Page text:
Dan: Well, first of all, I’d love for you to talk about the word waves because I think that is something that is so universally true. That grief does not have a kind of constancy, that oftentimes our body just cannot hold the level of grief we feel. And so there’s a certain period of relief that it’s not as bad as it was an hour ago, and then the utterly unexpected moment the wave hit you. I’ve literally been in places where the waves were fairly predictable, but then a wave that’s about a third larger or how 200% larger hits you, and it’s so unexpected that it’s hard to actually even know how to metabolize that experience. So what have been the waves and what have you learned in those waves?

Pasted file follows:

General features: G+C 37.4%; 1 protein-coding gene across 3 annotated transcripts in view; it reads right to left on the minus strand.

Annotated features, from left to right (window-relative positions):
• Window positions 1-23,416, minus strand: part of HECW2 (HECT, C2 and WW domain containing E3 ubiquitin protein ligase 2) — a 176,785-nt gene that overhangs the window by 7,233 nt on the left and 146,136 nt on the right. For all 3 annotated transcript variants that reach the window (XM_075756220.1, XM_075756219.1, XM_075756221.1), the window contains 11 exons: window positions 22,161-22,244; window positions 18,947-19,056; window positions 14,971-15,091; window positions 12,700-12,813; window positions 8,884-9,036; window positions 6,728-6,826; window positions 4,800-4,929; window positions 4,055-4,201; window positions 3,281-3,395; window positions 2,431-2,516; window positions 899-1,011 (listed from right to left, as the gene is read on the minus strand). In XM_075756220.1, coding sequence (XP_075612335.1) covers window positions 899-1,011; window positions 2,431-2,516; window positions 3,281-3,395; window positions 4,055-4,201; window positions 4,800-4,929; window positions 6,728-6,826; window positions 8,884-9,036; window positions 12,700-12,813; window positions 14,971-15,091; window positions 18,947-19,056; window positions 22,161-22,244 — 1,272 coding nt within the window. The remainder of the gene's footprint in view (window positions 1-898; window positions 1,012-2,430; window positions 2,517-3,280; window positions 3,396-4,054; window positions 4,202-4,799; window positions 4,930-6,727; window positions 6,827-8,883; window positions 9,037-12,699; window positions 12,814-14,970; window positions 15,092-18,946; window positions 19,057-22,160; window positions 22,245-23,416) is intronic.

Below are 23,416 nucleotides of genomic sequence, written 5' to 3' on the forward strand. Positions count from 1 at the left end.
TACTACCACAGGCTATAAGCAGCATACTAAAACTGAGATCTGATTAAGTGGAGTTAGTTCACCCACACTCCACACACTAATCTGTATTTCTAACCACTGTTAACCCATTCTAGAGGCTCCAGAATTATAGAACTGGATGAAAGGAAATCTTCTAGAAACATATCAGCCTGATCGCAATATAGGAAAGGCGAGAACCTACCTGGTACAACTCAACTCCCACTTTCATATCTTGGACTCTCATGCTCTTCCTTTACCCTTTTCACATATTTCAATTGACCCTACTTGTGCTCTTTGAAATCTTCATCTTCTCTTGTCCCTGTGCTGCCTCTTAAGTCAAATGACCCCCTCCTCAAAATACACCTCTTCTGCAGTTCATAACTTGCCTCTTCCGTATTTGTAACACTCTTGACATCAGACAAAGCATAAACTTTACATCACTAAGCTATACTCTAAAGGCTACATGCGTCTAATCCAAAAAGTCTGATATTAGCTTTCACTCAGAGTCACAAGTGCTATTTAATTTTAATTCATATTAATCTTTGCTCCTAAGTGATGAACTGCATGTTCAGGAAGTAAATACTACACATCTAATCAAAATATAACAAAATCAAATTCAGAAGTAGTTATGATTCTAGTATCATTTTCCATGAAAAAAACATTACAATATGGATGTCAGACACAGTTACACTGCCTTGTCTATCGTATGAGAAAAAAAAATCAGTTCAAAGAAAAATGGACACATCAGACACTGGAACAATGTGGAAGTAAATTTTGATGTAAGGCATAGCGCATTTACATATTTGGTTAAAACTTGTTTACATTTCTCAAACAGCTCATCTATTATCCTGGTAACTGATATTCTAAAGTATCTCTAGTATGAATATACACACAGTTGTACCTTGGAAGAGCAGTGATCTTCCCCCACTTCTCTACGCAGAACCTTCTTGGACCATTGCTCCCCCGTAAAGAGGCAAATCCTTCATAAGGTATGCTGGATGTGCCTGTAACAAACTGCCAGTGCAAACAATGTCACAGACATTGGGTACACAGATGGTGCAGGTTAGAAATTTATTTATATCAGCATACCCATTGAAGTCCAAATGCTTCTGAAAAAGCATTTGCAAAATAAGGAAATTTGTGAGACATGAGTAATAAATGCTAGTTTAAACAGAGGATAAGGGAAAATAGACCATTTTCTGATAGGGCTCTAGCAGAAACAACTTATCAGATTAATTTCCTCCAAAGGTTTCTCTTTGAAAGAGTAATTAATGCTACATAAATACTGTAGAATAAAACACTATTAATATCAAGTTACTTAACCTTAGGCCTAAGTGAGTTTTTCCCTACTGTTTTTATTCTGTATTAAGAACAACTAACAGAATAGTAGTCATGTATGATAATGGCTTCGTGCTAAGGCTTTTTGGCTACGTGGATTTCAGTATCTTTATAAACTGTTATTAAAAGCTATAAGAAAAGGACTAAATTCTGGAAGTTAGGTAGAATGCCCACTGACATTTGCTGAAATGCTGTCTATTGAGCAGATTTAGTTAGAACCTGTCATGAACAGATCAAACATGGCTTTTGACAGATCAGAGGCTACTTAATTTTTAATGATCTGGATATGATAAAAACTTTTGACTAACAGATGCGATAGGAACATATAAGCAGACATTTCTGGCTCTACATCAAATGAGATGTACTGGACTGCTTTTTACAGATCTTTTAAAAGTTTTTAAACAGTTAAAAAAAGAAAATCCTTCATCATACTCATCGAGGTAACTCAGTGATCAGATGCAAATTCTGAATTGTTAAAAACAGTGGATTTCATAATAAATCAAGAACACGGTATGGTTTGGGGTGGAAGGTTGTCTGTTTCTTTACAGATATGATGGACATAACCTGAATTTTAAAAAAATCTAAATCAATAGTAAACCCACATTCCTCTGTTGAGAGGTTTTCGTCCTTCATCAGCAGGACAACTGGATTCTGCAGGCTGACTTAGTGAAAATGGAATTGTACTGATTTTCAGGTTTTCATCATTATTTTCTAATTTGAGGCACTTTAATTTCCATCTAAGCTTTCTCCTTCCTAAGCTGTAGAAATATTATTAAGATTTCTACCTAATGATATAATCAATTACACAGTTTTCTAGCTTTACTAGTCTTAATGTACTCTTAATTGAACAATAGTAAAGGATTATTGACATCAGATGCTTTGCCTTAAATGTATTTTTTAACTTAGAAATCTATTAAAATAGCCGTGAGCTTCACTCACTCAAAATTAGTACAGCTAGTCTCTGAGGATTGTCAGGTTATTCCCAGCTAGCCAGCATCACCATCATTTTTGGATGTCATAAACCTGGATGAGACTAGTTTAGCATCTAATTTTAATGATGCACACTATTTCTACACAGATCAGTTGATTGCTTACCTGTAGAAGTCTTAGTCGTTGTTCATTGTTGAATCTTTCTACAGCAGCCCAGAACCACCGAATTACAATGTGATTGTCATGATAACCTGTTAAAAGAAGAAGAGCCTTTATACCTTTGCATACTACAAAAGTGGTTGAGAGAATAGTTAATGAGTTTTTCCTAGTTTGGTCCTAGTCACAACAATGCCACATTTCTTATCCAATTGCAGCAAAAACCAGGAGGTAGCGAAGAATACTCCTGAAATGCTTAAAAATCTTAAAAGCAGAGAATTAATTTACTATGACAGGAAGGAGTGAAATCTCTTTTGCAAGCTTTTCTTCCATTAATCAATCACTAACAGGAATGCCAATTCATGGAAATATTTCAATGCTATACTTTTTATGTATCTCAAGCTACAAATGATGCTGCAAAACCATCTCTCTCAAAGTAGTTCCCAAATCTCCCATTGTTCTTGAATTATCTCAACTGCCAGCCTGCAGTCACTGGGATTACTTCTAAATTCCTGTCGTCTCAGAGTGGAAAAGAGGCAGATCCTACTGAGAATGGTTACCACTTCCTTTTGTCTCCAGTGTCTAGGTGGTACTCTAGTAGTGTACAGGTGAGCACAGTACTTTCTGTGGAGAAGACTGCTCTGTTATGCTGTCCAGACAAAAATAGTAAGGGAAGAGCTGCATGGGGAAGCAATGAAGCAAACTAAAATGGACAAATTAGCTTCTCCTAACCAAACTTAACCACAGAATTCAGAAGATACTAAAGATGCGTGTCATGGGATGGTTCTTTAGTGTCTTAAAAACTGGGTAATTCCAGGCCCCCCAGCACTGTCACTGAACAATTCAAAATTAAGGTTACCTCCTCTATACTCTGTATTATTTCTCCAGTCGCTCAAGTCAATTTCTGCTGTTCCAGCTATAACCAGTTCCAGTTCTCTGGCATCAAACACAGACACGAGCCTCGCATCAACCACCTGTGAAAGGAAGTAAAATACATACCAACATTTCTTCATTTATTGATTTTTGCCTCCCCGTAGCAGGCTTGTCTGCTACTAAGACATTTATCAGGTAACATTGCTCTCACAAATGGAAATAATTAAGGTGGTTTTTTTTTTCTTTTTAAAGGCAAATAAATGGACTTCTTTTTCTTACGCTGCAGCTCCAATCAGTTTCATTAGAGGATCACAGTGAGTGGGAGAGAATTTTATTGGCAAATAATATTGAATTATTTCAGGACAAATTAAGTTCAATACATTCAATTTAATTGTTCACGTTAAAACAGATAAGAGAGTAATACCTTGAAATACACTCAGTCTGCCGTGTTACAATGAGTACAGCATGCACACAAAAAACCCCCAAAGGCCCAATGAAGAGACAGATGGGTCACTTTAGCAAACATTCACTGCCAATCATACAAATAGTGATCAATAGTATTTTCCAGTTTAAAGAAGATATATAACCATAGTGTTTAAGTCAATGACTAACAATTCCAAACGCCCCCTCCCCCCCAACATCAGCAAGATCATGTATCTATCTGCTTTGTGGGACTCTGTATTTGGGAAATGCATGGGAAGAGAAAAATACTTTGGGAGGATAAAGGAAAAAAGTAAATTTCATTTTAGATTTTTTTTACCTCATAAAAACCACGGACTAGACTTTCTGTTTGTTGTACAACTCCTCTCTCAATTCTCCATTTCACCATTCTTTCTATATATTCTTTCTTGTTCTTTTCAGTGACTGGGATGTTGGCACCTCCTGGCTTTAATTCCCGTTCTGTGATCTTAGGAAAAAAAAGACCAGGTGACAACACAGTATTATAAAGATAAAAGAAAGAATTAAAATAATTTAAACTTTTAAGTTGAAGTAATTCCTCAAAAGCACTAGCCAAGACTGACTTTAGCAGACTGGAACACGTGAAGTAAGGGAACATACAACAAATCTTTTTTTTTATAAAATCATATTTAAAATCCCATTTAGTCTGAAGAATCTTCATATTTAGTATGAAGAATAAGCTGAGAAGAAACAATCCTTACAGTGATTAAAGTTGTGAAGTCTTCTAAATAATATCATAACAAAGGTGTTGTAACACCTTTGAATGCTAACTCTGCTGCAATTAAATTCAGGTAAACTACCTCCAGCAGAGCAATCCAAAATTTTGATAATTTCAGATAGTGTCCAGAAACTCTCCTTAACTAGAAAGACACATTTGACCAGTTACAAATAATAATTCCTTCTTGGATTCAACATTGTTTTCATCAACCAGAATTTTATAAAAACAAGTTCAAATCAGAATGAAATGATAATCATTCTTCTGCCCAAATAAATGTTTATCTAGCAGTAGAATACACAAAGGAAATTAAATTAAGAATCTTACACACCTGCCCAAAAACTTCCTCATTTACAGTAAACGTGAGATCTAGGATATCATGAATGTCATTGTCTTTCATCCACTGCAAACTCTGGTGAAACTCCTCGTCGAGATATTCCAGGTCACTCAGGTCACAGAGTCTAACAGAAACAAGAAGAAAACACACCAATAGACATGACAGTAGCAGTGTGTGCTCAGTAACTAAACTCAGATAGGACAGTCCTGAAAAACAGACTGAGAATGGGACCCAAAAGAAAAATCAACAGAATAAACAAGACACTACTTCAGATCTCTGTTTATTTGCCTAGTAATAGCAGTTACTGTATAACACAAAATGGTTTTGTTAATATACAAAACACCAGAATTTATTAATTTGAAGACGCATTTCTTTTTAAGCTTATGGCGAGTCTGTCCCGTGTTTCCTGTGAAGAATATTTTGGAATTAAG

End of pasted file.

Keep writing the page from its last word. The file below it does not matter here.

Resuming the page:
Mary Ellen: First of all, I think that that grief can and does come in waves is so merciful. I think it is the kindness of the Spirit that it does come in waves. I’ve noticed for me that real, really moving into death-grief, three very acute ones in the last three years. The first one was my nephew. And I noticed that the waves would come when I was in so worse, I was somewhere rather trapped, like in the grocery store. You have to go in the grocery store and you can’t be like, oh, I’ll just come back later because I’m starting to cry. You, you’re just in the grocery store and there’s just this mundane thing of buying groceries that lets waves come because you’re not really thinking and you just have to be ready to be like, I’m trapped in the grocery store right now. There’s probably a reason it’s coming right now, whatever I’m thinking about. But to give ourselves permission just to walk down the chip aisle and cry is really okay. I think that’s one of those odd things. And then sometimes you have to bring the waves. When I was in my childhood home, when I was standing in the shock waves of my mother’s death, I thought, oh my gosh, their house. We have to pack up this house and put on the market. And that is my home base on the east coast because I live in Colorado. Most of my family lives on the east coast. And so I did not necessarily plan this out, but I did plan to be in the house alone for a few days. And they have this sun porch in their house that is the best part of their house. And the best conversations have happened there. The worst conversations have happened there. I purposely stayed there from three in the afternoon to nine, 10 o’clock as the sun completely shifted over it. And I just sat there with memories and I, that’s when I was like, I’m opening, I am opening the gates for the waves to come right now and I’m journaling. And I even stood up and swayed and kind of danced my thank yous to the, at first it was to the room. I ended up writing a little thank you note to the room, but then it’s speaking it out loud. So I think waves come and I think there’s times when you just have to open the door and say, I’m ready to sit in this. But I would always, always say, don’t apologize for them and let tears run on your cheeks. Sometimes it is the most tenderizing lovely feeling. I know that’s a weird thing to say. My mom’s service, I remember I have five siblings, so there’s a lot of moving pieces to this service, and I planned it. My sister and I found a file in my mom’s office that said it was her funeral. We thought it was a file with her funeral. And it said, we were like, oh, thank God she planned this out already. But all it said about her funeral was my husband, obviously, she hadn’t updated it. And my daughter, Mary Ellen will plan the service. And I’m like, oh, okay. So there’s a lot of moving pieces to it. But I texted a few friends and I said to my husband, I was like, what I just really want is for my body to come down into what I need to feel. And I was so grateful for the uncomplicated tears that just kept flowing and flowing. And I think at the beginning of all things, I would invite people to know their story about their tears. Know, what’s your history with crying, even the actual thing of crying like mine, my tears are hard, hard, hard fought for tears. Tears. They didn’t always flow so easily. But I sat at my mom’s funeral that I had planned, so there was no surprises or anything, and I just cried. They just flowed. One of my sisters gave a eulogy, one of my nieces gave a eulogy. And I just wanted the tenderness of the grief and not to be afraid of that and not to be distracted so it wouldn’t come.